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Steam-Bending

Steam-bending wood is a very simple operation that you will need to learn to apply chines, transom bows, forward bottom planks, covering boards, and topsides planks where extreme bends occur.  Once a piece of wood is steam-bent into shape, it will not fight to spring free of its fasteners and will be far less likely to cup or crack in the future.

To begin with, there is nothing magic or necessary with steam.  Steam does not add moisture to the wood;  in fact, it dries it out.  Many commercial kiln operations us steam heat to remove moisture from wood in the kiln-drying process.

All steam does is use molecular water to transfer heat.  The same effects can be achieved by boiling the lumber or placing it in a very large oven.  The moisture in the wood simply acts as a conductor for the heat.  

In kiln-dried wood, however, 6 to 10 percent MC acts more like insulation than like a conductor.  Air-dried wood of about 20 percent MC is preferred.

The cell walls contain nearly moisture saturation levels, aiding the heat transfer and plasticizing, yet not enough moisture toClick for larger photo Click for larger photohost rot spore.  The fiber saturation point at which the cell walls are still saturated with moisture and transmit the heat easily to the interior of the piece of wood, is approximately 25 percent MC. 
 
Whatever lumber I attempt to bend, I soak it at least a day before heating.  This soaks the entire surface, which aids greatly in transferring heat to the interior of the piece.  I have no trouble bending kiln-dried 1/2-inch mahogany plank stock this way.  Soaking the wood, even for a short time, will cause it to expand somewhat, so let it dry for at least one week for every day of soaking before trimming it to fit. 

When enough heat is applied, the cell walls plasticize and can be compressed into smaller cells, as long as the original free water is gone.  To a lesser extent, the lignin also plasticizes and allows the cells to slide alongside each other, as this compression occurs.

Almost all cell deformation in bending occurs on the inboard, concave surface of the piece being bent.  When hot enough, these cells can compress in length some 20 percent without cell wall fracture.  When clamped in place and left to cool, the compressed cell walls solidify and hold their new dimension.  The measured length of the plank on this inboard, concave surface will be less than it was before bending, due to the deformation (compression) of the cells.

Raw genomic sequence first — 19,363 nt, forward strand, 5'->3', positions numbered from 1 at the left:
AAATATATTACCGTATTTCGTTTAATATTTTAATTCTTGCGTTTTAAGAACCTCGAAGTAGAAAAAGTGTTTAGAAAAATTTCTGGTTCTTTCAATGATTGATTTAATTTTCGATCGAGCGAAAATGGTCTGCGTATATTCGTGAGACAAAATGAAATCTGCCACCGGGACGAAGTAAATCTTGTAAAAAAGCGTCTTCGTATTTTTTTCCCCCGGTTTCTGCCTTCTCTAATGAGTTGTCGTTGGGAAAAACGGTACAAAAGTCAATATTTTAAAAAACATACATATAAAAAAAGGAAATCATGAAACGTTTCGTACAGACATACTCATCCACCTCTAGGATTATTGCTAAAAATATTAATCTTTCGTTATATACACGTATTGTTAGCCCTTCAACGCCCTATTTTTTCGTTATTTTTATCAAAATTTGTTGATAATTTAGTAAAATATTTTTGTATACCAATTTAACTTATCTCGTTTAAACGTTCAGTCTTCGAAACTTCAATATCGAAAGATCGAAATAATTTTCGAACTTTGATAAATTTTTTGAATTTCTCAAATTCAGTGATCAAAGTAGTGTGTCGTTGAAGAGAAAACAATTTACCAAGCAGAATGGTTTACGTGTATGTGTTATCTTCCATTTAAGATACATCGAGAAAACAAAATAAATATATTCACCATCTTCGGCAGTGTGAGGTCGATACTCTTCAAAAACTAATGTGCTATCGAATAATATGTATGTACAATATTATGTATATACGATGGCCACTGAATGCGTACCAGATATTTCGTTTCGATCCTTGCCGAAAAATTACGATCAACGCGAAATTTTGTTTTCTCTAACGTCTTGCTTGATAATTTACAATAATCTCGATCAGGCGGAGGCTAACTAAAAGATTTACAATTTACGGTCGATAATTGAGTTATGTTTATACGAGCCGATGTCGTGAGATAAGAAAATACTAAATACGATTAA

Very little (about two percent) cell deformation occurs on the outboard, or convex, surface of the wood.  Apparently, these cells do not like to stretch as easily as they compress.  The measured length of the plank on this outboard, convex surface will be nearly the same as it was originally.  If the bent piece of wood is left clamped in place long enough to cool off, the cellulose and lignin re-solidify.  The plank will now hold that shape, minus some initial "spring back" because one side of the piece is now shorter than the other.

I have seen some restorers attempt to steam bend 1/2-inch, kiln-dried mahogany plank stock with a wet towel and household laundry iron held to the exterior surface of the plank.  This method could not possibly effect the interior and inboard surface of the plank, where cell compression needs to occur.  You have to apply enough heat for a long enough time to raise the temperature of the entire board, all the way through, to as close to 212 degrees as possible.  In order to do this, you must be able to maintain 212 degrees in your steam box.  Use a meat thermometer stuck through a hole in the top of the steam box farthest from steam entry.  You may have to wrap insulation around your box or tube to accomplish this.  The traditional rule of thumb has been one hour of steaming for every inch of lumber thickness.  This must be tempered somewhat by how many pieces of lumber you put in an how efficient the steamer and box is.  If you are heating a bunch of frames at one time, add a few test pieces and check them until they are wobbly and somewhat rubbery.  What you expect to take an hour could very well require two.

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